“The new figures […] underscored the striking gap between Mr. Obama’s soaring vision of a world without nuclear arms, which he laid out during the first months of his presidency, and the tough geopolitical and bureaucratic realities of actually getting rid of those weapons,” wrote William J. Broad in the New York Times on May 26.
“Obama calls for end to nuclear weapons, but U.S. disarmament is slowest since 1980,” as a Washington Post headline put it on May 27.
News stories credited the Department of Defense for the “annual public release” of the stockpile information. But it is a bit more complicated than that.
The nuclear stockpile size was classified as “Formerly Restricted Data” (FRD) under the Atomic Energy Act. As such, it had to be cooperatively declassified by both the Department of Defense and the Department of Energy. And the declassification of FRD does not occur regularly or spontaneously.
“It is not the policy of the DoD/DOE to release such numbers automatically,” said Andrew Weston-Dawkes, the director of the DOE Office of Classification. Instead, consideration is given to declassification of specific information as it is requested. In this case, release of the 2015 stockpile figures was requested by the Federation of American Scientists in an October 2015 petition.
“The declassification of stockpile numbers was a direct result of your request for the information,” Dr. Weston-Dawkes wrote in an email. “Your request was reviewed by the DoD-FRD working group and in turn approved by the DoD and the DOE.”
Until the Obama Administration declassified it for the first time in 2010, the current size of the U.S. nuclear arsenal had never been officially made public. (Historical stockpile numbers up to 1961 were released in the 1990s.)
Columnists and commentators are in the habit of mocking President Obama’s promise that his would be the most transparent Administration in history. But when it comes to nuclear stockpile information, that promise has been fulfilled.
The Department of Energy budget request for the National Nuclear Security Administration (NNSA) would again increase spending on nuclear weapons in Fiscal Year 2017.
“The budget request for FY2017 seeks $9,243.1 million for Weapons Activities within a total budget of $12,884 million for NNSA,” according to a new report from the Congressional Research Service. “This represents an increase of approximately 4.4% in the Weapons Activities Account over FY2016.”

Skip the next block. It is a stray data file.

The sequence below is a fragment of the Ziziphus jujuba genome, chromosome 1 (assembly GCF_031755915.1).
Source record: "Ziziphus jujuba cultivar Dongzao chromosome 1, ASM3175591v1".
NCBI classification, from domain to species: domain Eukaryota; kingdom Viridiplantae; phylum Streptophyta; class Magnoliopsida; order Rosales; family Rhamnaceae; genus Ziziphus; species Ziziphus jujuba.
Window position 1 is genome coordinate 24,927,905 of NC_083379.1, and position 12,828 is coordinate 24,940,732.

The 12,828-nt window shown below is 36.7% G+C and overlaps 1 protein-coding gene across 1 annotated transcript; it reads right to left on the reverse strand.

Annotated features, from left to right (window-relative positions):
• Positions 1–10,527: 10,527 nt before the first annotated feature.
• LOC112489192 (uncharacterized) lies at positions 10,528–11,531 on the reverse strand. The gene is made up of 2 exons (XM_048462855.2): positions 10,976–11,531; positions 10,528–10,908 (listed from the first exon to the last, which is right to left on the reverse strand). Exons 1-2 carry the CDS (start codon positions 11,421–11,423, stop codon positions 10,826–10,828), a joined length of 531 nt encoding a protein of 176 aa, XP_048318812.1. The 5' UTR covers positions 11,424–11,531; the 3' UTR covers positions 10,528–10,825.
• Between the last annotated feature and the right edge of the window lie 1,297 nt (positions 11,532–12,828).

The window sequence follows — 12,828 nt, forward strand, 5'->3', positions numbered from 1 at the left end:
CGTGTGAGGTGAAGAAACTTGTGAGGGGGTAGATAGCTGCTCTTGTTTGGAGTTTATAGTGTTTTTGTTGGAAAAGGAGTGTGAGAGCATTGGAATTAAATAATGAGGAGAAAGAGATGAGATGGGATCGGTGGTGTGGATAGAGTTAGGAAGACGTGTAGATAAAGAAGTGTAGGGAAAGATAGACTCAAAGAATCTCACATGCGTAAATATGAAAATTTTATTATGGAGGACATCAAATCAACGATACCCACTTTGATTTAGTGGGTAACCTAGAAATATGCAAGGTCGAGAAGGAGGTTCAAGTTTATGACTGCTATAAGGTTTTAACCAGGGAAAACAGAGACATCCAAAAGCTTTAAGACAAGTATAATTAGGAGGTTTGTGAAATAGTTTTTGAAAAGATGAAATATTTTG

“The Obama Administration has requested increased funding for the nuclear weapons complex in each of its annual budgets,” CRS noted. But the latest request still exceeds expectations.
In particular, “the FY2017 budget request and projections for subsequent years now exceed the amount predicted in [a] 2010 report [to Congress],” CRS said.
The details are presented in Energy and Water Development: FY2017 Appropriations for Nuclear Weapons Activities, April 1, 2016.
Other new and updated reports from the Congressional Research Service include the following.
Supreme Court Vacancies: Frequently Asked Questions, March 31, 2016
Supreme Court Appointment Process: President’s Selection of a Nominee, updated April 1, 2016
Medicare Primer, updated March 31, 2016
Iran, Gulf Security, and U.S. Policy, updated March 30, 2016
Mexico: Background and U.S. Relations, updated March 30, 2016
Cybersecurity: Legislation, Hearings, and Executive Branch Documents, updated March 30, 2016
The Department of Energy last month issued new guidance on the conduct of classified scientific research involving human subjects.
While all human subject research is governed by federal regulations, the new DOE policy imposes several additional requirements whenever such research is to be performed on a classified basis.
For example, the proposed classified research must be reviewed and approved in advance by an Institutional Review Board, and the Board must include a non-scientist member and a member who is not a governmental employee (though he or she must hold a security clearance for this purpose). Also, the normal requirement for informed consent by the human subject cannot be waived.